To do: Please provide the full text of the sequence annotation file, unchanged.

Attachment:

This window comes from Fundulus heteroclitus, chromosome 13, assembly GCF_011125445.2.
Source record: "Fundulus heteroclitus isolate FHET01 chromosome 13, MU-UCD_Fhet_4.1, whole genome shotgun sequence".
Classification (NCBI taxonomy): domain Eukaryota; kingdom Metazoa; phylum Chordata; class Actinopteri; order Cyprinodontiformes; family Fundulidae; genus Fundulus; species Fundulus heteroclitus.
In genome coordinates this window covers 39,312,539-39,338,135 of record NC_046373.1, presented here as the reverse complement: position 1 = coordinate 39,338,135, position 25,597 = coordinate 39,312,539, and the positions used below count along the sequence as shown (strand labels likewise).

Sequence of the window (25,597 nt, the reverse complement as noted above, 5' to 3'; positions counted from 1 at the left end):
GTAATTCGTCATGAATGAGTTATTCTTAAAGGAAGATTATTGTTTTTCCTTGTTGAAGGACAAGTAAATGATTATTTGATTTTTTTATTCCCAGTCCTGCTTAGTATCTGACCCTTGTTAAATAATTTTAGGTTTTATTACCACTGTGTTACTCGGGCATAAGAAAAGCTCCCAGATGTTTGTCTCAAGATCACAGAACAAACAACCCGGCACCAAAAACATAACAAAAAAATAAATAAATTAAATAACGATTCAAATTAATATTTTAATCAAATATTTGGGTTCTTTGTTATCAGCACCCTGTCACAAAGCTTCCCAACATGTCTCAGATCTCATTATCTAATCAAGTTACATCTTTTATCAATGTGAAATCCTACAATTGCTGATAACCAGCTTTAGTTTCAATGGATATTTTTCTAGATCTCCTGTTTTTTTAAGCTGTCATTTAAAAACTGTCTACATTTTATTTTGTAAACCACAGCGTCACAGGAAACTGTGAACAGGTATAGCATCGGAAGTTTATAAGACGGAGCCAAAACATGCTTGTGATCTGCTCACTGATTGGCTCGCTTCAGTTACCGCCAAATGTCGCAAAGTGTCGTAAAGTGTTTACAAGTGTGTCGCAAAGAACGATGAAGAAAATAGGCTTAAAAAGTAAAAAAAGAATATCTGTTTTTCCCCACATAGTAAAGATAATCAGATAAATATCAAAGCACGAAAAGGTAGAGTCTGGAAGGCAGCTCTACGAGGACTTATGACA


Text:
This window comes from Fundulus heteroclitus, chromosome 13, assembly GCF_011125445.2.
Source record: "Fundulus heteroclitus isolate FHET01 chromosome 13, MU-UCD_Fhet_4.1, whole genome shotgun sequence".
Classification (NCBI taxonomy): domain Eukaryota; kingdom Metazoa; phylum Chordata; class Actinopteri; order Cyprinodontiformes; family Fundulidae; genus Fundulus; species Fundulus heteroclitus.
In genome coordinates this window covers 39,312,539-39,338,135 of record NC_046373.1, presented here as the reverse complement: position 1 = coordinate 39,338,135, position 25,597 = coordinate 39,312,539, and the positions used below count along the sequence as shown (strand labels likewise).

Sequence of the window (25,597 nt, the reverse complement as noted above, 5' to 3'; positions counted from 1 at the left end):
GTAATTCGTCATGAATGAGTTATTCTTAAAGGAAGATTATTGTTTTTCCTTGTTGAAGGACAAGTAAATGATTATTTGATTTTTTTATTCCCAGTCCTGCTTAGTATCTGACCCTTGTTAAATAATTTTAGGTTTTATTACCACTGTGTTACTCGGGCATAAGAAAAGCTCCCAGATGTTTGTCTCAAGATCACAGAACAAACAACCCGGCACCAAAAACATAACAAAAAAATAAATAAATTAAATAACGATTCAAATTAATATTTTAATCAAATATTTGGGTTCTTTGTTATCAGCACCCTGTCACAAAGCTTCCCAACATGTCTCAGATCTCATTATCTAATCAAGTTACATCTTTTATCAATGTGAAATCCTACAATTGCTGATAACCAGCTTTAGTTTCAATGGATATTTTTCTAGATCTCCTGTTTTTTTAAGCTGTCATTTAAAAACTGTCTACATTTTATTTTGTAAACCACAGCGTCACAGGAAACTGTGAACAGGTATAGCATCGGAAGTTTATAAGACGGAGCCAAAACATGCTTGTGATCTGCTCACTGATTGGCTCGCTTCAGTTACCGCCAAATGTCGCAAAGTGTCGTAAAGTGTTTACAAGTGTGTCGCAAAGAACGATGAAGAAAATAGGCTTAAAAAGTAAAAAAAGAATATCTGTTTTTCCCCACATAGTAAAGATAATCAGATAAATATCAAAGCACGAAAAGGTAGAGTCTGGAAGGCAGCTCTACGAGGACTTATGACA